Line to God
Basically, creators have two ways to interact with their fans;
- Type A: the official channels, like the official Web site/forum, Twitter/Facebook/Relevant popular media Web site (IMDb for movies, GoodRead for books, etc.). These are easily searchable on using a search engine.
- These are usually maintained by their promoter/agent.
- Type B: some of the *unusual* haunts, like a creator-made blog/LiveJournal/WordPress/DeviantArt etc, or In a One of Us moment, visiting and interacting with fans on a popular site like Reddit or a fansite. This is becoming more and more common as creators embrace New Media.
- They allow some level of interactivity, like allowing fans to place comments that are read and maybe even answered by the creator.
CLARIFICATION: These are NOT their personal accounts, just their public accounts which they themselves reveal to fans, and are known to interact there. Please respect their privacy.
Links to examples goes on the trivia page of the Creator/Work, not the main page.
Contrast Why Fandom Can't Have Nice Things.
- Brandon Sanderson on Reddit: http://www.reddit.com/user/mistborn
- Jim Butcher's LiveJournal
- John Scalzi has a blog.
- Katherine Kurtz's official Web site: https://web.archive.org/web/20120316145829/http://www.rhemuthcastle.com/wiki/
- And she usually joins an Internet Relay Chat on Sunday evenings.
- Neil Gaiman's blog.
- Also another blog, his tumblr.
- Peter David's blog.
- Terry Pratchett was active on the UseNet group alt.fan.pratchett for a while in The Nineties.
- Diane Duane has a tumblr, twitter, blog, and Livejournal. On which she writes occasional Sherlock fanfic. Talk about One of Us.
- Victoria Holmes, the mastermind behind Warrior Cats has a Facebook account. One of the other authors, Kate Cary, has a blog.
- J.E. Sawyer, lead designer of Fallout: New Vegas has a Formspring account in which he'll answer what he can about the game, either about the story/lore or the gameplay (though he notes that he has no involvement of the writing of DLCs outside of Honest Hearts). For certain questions however he's proven himself to be quite good at responding appropriately.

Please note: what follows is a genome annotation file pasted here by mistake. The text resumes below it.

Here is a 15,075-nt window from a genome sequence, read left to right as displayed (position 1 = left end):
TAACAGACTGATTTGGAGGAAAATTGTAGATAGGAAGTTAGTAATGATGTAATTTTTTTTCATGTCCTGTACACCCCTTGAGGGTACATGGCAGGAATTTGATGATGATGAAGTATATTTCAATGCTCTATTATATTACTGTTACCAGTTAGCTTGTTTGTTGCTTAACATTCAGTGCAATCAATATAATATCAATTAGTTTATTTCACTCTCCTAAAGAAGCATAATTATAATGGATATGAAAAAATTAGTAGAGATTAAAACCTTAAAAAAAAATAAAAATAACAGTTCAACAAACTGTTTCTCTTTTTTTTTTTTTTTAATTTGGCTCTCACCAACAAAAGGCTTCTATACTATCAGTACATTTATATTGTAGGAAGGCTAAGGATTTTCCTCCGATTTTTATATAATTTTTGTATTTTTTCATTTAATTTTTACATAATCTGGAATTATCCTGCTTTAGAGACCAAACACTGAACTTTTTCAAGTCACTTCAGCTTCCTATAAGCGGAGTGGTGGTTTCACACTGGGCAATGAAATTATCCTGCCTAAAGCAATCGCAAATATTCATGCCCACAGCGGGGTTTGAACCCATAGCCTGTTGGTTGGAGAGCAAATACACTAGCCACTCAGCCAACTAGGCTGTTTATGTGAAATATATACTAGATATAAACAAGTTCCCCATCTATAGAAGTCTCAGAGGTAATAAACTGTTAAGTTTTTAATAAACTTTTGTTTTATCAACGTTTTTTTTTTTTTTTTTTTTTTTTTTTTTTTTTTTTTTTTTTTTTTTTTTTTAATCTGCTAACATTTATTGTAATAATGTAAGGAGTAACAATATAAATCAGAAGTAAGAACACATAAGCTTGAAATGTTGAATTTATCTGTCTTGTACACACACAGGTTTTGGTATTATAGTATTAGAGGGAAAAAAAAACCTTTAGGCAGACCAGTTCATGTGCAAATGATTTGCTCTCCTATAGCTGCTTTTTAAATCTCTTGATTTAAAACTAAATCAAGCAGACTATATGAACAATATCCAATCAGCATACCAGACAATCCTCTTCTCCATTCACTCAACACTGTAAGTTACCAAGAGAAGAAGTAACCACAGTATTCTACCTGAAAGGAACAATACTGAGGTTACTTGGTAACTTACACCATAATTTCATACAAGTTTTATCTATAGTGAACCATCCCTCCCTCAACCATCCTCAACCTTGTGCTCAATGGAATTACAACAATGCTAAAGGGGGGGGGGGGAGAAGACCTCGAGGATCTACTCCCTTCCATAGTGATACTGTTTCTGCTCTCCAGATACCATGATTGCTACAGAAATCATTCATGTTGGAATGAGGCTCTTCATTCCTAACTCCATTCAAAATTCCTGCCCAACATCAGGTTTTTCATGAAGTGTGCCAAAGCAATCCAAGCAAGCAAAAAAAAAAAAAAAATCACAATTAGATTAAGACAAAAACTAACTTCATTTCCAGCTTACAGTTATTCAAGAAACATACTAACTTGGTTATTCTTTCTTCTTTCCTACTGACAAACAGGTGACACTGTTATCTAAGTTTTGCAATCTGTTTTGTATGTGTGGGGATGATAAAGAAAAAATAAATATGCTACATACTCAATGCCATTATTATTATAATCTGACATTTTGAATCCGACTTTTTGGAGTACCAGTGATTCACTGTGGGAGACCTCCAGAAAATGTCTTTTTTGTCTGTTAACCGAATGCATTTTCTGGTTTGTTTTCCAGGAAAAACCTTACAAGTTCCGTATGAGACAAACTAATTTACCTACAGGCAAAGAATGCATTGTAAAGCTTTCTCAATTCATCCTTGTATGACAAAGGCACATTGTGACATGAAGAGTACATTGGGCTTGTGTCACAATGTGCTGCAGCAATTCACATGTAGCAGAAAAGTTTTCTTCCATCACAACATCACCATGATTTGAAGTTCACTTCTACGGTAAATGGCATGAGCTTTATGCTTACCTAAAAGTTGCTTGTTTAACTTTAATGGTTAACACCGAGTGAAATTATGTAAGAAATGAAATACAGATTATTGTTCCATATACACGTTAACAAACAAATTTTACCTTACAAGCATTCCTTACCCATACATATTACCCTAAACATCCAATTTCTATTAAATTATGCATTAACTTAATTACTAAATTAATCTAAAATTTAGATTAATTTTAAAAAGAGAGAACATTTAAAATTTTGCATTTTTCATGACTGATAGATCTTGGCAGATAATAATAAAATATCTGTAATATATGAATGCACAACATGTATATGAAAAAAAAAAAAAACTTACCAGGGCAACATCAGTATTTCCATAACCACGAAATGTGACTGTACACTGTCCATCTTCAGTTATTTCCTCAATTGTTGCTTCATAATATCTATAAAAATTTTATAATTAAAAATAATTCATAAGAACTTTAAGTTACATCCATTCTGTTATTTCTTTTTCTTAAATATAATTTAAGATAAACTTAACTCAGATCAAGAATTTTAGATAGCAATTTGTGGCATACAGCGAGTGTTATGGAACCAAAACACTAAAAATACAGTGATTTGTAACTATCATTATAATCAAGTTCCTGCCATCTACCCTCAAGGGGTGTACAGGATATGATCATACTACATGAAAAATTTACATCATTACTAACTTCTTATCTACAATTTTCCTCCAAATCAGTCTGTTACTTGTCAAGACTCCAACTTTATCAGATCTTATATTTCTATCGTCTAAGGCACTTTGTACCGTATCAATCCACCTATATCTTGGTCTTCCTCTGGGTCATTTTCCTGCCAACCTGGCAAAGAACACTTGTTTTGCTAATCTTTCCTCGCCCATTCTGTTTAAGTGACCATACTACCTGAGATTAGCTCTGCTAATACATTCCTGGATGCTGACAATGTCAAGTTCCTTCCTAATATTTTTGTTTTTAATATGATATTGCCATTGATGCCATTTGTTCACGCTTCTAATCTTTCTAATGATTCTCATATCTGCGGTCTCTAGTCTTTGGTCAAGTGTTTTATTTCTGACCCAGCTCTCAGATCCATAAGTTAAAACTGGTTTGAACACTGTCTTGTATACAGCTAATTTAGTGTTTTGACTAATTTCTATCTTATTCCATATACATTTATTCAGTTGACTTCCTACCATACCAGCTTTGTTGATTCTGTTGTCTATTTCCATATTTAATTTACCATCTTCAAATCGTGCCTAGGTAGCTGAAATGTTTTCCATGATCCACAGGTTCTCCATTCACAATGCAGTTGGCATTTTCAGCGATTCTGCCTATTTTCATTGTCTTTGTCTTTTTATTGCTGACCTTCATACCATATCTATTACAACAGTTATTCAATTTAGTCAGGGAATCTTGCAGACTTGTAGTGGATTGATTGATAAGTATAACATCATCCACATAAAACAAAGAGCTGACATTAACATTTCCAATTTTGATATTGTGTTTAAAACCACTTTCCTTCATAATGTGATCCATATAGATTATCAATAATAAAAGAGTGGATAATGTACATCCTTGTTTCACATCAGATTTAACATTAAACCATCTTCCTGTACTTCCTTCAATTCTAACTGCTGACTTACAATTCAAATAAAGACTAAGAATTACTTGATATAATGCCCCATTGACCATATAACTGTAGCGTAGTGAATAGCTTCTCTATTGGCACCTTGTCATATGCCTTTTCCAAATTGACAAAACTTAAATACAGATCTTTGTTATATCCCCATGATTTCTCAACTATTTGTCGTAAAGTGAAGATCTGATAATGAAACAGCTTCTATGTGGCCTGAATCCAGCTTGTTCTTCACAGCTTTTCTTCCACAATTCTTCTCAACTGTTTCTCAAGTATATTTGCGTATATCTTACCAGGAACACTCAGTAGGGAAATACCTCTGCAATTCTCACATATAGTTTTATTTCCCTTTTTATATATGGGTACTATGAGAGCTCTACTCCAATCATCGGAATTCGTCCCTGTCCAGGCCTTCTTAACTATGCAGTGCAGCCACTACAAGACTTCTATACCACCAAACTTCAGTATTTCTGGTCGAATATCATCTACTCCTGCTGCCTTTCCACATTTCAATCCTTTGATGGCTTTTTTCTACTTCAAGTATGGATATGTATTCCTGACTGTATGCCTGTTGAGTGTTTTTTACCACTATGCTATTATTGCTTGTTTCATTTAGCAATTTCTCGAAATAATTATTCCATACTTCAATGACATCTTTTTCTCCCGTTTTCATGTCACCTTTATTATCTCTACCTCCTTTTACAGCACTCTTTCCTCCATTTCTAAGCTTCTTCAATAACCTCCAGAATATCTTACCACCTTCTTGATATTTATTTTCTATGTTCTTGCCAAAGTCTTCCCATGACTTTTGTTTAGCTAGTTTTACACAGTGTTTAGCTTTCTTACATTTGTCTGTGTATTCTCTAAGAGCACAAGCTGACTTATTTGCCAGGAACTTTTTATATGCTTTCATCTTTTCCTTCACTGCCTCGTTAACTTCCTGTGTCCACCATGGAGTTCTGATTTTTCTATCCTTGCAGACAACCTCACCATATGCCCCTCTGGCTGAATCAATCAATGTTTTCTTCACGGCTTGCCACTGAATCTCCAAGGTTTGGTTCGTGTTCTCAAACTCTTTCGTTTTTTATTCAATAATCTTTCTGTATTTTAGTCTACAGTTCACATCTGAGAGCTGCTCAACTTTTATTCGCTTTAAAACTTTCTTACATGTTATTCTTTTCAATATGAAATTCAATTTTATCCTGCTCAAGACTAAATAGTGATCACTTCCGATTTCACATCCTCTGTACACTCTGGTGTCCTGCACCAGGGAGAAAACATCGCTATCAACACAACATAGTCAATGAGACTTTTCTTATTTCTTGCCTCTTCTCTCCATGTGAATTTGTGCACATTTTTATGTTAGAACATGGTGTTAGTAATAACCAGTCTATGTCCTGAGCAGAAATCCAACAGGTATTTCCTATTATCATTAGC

- Similarly, Chris Avellone has a Twitter account as well as a Facebook account. For a man who's big on deconstruction and has a strong anti-romance bent, he's quite a nice person.
- My Little Pony Friendship Is Magic creator Lauren Faust on deviantART: http://fyre-flye.deviantart.com/
- A lot of the staff of Adventure Time have formspring accounts with which they answer questions from fans. For example, there's Adam Muto (storyboard artist), Natasha Allegri (character designer/storyboard revisionist), and Andy Ristaino (lead character designer).
- Greg Weisman (of Gargoyles, W.I.T.C.H., The Spectacular Spider-Man, and Young Justice fame) has this in the form of the "Ask Greg" section of fansite Station 8. Notable for at least two reasons: one, that Weisman will answer any and all questions submitted to the site given enough time (so long as they meet the site's guidelines), and two, that the site has been in more-or-less constant operation since 1997.
- Overall, this has led to a searchable archive of well over 14,000 answered questions since Station 8 first opened. This may account, at least in part, for the truly massive smattering of Word of God entries for various shows he has worked on.
- Bryan Konietzko, one of the two creators of Avatar: The Last Airbender, has a tumblr - though fan interaction isn't quite direct, he has reblogged fanart. (Some other people on staff have tumblrs also, like fighting instructor and consultant Sifu Kisu, who has an open ask box as of this moment, and co-exec producer Joaquim Dos Santos)